Unable to find marketplace offers.
Monroe County Executive Adam Bello today declared a state of emergency in Monroe County due to rising hospitalization rates related to COVID-19.
“The trigger for this state of emergency is not the number of new COVID infections, but rather the dramatic rise in COVID-19 hospitalizations, the increasing number of occupied ICU beds and the resulting impact on the ability of our hospitals to treat non-COVID-related acute care and emergency cases,” said County Executive Bello. “We need to flatten the curve of hospitalizations now, before this situation reverts to what we experienced last year when our hospitals were forced to cancel non-emergency – but necessary elective procedures like joint replacements, hernia surgery, spinal fusion, kidney stones and some cancer treatments.”
Bello announced the state of emergency during a Nov. 30 COVID-19 briefing with Commissioner of Public Health Dr. Michael Mendoza, University of Rochester Medical Center Chief Medical Officer Dr. Michael Apostolakos and Rochester Regional Health Chief Medical Officer Dr. Robert Mayo.
There are no broad countywide mandates related to the state of emergency, however the County Executive enacted the first phase of a targeted and focused three-phase approach that takes aim at easing the burden that the increased spread of COVID is having on our hospital systems.
Phase 1 actions, effective at 12:01 a.m. Wednesday, Dec. 1, 2021, include:
- A facemask requirement within all county operated facilities for both employees and members of the public. This includes the county office building, Monroe County Clerk’s office, City Place Building, DMVs, Monroe Community Hospital, the Fleet Center and county operated vaccine or testing sites.
- The expansion of Monroe County rapid test operations in the City of Rochester, Greece, and Pittsford.
- Reinstituting a work from home policy for those Monroe County employees who are able to do so.
The County Executive encourages local governments, public and private sector employers to follow suit by instituting masking requirements for their employees who work in close contact with other individuals – and to allow those employees who can, to work from home.
“Our tracking data shows that COVID infections largely spread in the workplace, at residential gatherings and at large indoor public events,” said Bello. “Phase 1 enacts common-sense proactive approaches to limit workplace infections through employee masking and having employees work from home when able to. These measures will remain in place until we have stabilized COVID hospitalizations and ICU occupancy so non-COVID acute care patients have the medical resources they need and deserve.”
In addition, Bello announced that Monroe County purchased 750,000 at-home rapid COVID-19 testing kits for distribution to county residents to help ensure safe gatherings over the holiday season. The test kits are free to county residents. A distribution plan is under development and will be made public soon.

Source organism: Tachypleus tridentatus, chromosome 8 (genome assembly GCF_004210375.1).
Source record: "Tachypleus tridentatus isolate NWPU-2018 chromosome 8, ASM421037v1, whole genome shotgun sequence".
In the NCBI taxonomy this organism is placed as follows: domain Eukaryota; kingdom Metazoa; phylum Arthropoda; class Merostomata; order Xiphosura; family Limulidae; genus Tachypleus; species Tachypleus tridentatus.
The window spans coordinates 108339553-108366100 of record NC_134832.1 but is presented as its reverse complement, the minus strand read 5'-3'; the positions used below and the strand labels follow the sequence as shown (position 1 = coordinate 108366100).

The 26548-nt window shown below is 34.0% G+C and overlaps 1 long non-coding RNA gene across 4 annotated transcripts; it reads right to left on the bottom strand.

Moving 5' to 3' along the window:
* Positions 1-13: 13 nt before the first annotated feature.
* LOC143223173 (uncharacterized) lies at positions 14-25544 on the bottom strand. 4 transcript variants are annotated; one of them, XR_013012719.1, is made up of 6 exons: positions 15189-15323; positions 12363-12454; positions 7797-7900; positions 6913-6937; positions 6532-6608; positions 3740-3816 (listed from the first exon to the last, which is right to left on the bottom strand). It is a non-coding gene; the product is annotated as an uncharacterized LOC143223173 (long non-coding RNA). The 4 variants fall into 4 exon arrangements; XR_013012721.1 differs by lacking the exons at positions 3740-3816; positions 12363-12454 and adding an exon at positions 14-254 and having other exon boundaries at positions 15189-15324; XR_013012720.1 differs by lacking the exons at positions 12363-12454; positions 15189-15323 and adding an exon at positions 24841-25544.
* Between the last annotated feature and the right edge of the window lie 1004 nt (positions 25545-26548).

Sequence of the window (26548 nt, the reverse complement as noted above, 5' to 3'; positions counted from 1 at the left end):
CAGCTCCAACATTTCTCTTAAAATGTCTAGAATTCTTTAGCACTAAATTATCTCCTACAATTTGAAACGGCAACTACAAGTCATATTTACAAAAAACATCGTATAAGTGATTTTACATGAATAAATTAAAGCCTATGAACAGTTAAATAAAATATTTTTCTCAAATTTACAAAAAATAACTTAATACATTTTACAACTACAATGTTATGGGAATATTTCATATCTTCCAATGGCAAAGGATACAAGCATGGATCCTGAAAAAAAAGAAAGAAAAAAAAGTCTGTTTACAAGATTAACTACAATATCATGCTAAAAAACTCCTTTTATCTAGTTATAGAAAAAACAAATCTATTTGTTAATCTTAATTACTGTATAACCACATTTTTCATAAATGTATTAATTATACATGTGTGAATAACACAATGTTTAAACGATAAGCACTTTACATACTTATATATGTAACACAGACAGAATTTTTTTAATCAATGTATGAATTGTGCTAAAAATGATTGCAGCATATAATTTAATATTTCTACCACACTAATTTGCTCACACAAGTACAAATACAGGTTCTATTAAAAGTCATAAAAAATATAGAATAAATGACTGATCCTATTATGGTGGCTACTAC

Bello said by year’s end, it will be apparent whether the common-sense approaches of Phase 1 are working and whether the county will be required to elevate the state of emergency to Phase 2, which would enact targeted masking mandates and implement a focused vaccine or test requirement for certain indoor gatherings and events.
He urged all residents to get vaccinated, get a booster shot if necessary and to wear a mask when inside public spaces.
Regional COVID statistics as of November 30, 2021
- 31 out of every 100,000 residents in the Finger Lakes region is hospitalized due to COVID-19
- In New York City – where vaccination rates are higher – there are five hospitalizations per 100,000 residents
- 20% of all COVID-related ICU patients in New York state are in Finger Lakes-area hospitals
- Of those hospitalized for COVID in Monroe County, 65% are not vaccinated
- Of those in ICU for COVID, almost 80% are not vaccinated
- Of those who are on a respirator for COVID, 82% are not vaccinated
“The facts and science show that the vast majority of people in hospitals with COVID could have avoided it simply by getting vaccinated,” said Bello. “Because of these preventable cases, those needing an ICU bed for unavoidable illness may have a lengthy wait for a bed to free up. This pandemic is with us until we approach a fully vaccinated population. If you won’t get vaccinated for yourself or your loved ones and their safety, please get vaccinated to allow others who need critical care to get the timely treatment they need and deserve.”